December 16, 2017
Saturday, May 21, 2016

Macri vetoes ‘anti-layoffs’ law

President Mauricio Macri announces he will veto the anti-layoffs law flanked by Buenos Aires Governor María Eugenia Vidal yesterday.

Claims legislation ‘would lead Argentines into poverty’ as unions slam ‘anti-worker’ move

President Mauricio Macri yesterday vetoed the emergency labour law passed by Congress, arguing “it would lead Argentines into poverty.”

The annullment of the legislation passed on Thursday was widely anticipated with Macri having repeatedly vowed to use his powers against the first significant piece of legislation passed by Congress that the government did not sponsor.

The law, which had the backing of unions concerned over dismissals in both the public and private sectors, declared a labour emergency and imposed double severance for laid-off workers for 180 days.

Earlier yesterday, Macri reiterated his criticism of the law, saying it ran against the interests of Argentines. Union representatives and the opposition in Congress rejected the view and slammed the president, saying he was against “workers.”

Speaking at the Cresta Roja poultry plant and just over 24 hours since the Lower House approved the bill, Macri said that “in accordance with the constitutional authority that I have [as president], I am going to veto this law that for me is anti-employment, this is a law against Argentines, a law that proves that we do not trust in our future.”

Macri was flanked by Buenos Aires Governor María Eugenia Vidal.

“It’s a long-standing debate, of those who ruled the country a little while ago who think the economic model has to suppress all of us. They believe Argentines cannot live in freedom and they propose laws and clamps on employment. This law will bring more poverty. Clearly, those in poverty are easier to manipulate and suppress. The growth and development of each free Argentine will allow us to decide. I believe in that,” he added.

Macri went on to list a number of policies his administration has implemented since he took office in December “There are more than one million kids reached by family allowances, benefits for pensioners, the law to reimburse the IVA value added tax on the basic basket of goods, among others.”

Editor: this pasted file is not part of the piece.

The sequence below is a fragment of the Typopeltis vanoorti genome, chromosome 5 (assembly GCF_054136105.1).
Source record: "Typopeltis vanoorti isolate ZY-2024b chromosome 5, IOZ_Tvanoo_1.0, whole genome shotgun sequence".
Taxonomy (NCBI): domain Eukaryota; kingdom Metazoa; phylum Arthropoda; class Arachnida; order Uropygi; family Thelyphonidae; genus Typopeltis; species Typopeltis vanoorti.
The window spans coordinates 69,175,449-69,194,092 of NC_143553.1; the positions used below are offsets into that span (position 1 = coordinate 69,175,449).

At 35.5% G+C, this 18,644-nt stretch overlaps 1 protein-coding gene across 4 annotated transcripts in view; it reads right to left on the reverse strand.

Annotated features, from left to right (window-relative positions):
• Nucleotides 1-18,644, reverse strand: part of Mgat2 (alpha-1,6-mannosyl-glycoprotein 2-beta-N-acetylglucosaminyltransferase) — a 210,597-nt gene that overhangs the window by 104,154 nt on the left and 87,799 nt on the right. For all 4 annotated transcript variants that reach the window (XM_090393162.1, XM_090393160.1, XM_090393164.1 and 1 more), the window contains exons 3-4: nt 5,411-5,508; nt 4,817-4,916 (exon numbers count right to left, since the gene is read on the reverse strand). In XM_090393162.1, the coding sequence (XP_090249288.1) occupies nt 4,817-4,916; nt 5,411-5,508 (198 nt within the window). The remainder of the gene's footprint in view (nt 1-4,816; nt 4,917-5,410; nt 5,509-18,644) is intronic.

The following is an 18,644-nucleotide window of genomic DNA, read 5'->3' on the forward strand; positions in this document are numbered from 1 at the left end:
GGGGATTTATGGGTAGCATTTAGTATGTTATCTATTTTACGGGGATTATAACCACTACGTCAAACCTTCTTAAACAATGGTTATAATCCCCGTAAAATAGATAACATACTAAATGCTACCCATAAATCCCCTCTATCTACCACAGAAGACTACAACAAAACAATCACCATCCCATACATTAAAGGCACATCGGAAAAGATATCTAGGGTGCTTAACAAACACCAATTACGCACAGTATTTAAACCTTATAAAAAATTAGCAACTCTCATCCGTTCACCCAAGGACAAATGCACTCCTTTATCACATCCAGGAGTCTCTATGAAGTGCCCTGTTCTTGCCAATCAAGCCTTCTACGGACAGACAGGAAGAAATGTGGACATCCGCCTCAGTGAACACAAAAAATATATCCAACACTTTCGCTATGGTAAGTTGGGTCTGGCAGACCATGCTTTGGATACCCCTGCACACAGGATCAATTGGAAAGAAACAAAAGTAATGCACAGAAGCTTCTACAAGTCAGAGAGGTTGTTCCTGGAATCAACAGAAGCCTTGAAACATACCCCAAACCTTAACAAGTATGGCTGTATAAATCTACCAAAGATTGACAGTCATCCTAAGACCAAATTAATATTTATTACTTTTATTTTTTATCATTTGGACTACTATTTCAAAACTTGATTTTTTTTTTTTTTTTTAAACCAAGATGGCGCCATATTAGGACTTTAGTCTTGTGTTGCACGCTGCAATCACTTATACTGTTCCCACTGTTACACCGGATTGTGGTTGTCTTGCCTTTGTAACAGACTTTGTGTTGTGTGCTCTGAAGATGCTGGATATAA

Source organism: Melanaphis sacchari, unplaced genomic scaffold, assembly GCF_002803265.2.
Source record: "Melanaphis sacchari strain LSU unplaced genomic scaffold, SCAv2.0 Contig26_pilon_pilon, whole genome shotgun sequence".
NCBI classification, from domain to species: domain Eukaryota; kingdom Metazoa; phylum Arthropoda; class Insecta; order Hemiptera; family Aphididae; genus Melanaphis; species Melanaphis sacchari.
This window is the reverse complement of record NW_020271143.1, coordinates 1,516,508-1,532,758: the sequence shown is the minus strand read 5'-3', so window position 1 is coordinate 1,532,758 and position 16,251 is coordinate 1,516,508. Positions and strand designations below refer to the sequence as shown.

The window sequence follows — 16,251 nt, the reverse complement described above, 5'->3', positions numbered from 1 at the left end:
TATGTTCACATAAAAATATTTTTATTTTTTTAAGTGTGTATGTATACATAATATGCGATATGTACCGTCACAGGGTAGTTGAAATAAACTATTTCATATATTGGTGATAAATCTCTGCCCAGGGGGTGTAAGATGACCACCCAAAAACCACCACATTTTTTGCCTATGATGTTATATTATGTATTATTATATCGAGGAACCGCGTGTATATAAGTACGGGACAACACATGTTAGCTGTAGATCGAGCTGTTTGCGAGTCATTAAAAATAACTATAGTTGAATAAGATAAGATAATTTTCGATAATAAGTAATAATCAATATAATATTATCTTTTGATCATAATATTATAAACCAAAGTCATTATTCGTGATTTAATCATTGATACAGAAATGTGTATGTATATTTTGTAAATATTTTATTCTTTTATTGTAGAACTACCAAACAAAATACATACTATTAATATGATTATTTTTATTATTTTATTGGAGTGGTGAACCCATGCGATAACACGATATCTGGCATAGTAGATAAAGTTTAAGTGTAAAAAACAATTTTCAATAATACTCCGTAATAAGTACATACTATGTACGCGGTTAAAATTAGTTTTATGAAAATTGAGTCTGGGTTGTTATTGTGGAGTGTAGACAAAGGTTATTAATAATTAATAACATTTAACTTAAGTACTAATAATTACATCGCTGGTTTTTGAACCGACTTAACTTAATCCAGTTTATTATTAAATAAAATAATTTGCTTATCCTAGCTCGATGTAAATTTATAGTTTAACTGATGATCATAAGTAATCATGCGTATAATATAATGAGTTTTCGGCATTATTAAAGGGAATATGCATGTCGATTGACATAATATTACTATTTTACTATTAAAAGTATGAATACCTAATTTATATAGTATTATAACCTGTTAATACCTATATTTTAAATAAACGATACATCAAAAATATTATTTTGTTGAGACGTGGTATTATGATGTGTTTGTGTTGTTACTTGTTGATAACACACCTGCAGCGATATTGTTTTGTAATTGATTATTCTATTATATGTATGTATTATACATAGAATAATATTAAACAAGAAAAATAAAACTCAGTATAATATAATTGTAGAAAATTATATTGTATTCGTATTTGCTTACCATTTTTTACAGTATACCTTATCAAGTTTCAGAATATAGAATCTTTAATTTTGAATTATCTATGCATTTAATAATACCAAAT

“Cresta Roja is an example of progress and we haven’t approved an arbitrary law or a decree,” to solve the conflict, the president said. “The only way to move on is to listen to each other.”

Macri, much like many of his ministers, accused the Peronist opposition of pushing legislation that former president Cristina Fernández de Kirchner did not approve of when she was in power.

“The worst part is that today on our cellphones we can see statements made by the former president, the former Cabinet chief saying that these laws are bad just a few years or months ago. They said that these types of laws are no good for progress. And what is happening now? Why are they sponsoring them? Because they are playing politics that make life difficult. They don’t want us to have new opportunities” the president said.

The government has consistently argued that anti-layoff provisions are counterproductive because they can limit new investments. Ministers and government allies have also chalked up the legislation as part of a leadership battle within the Peronist opposition, which remains divided in various factions without a clear leader.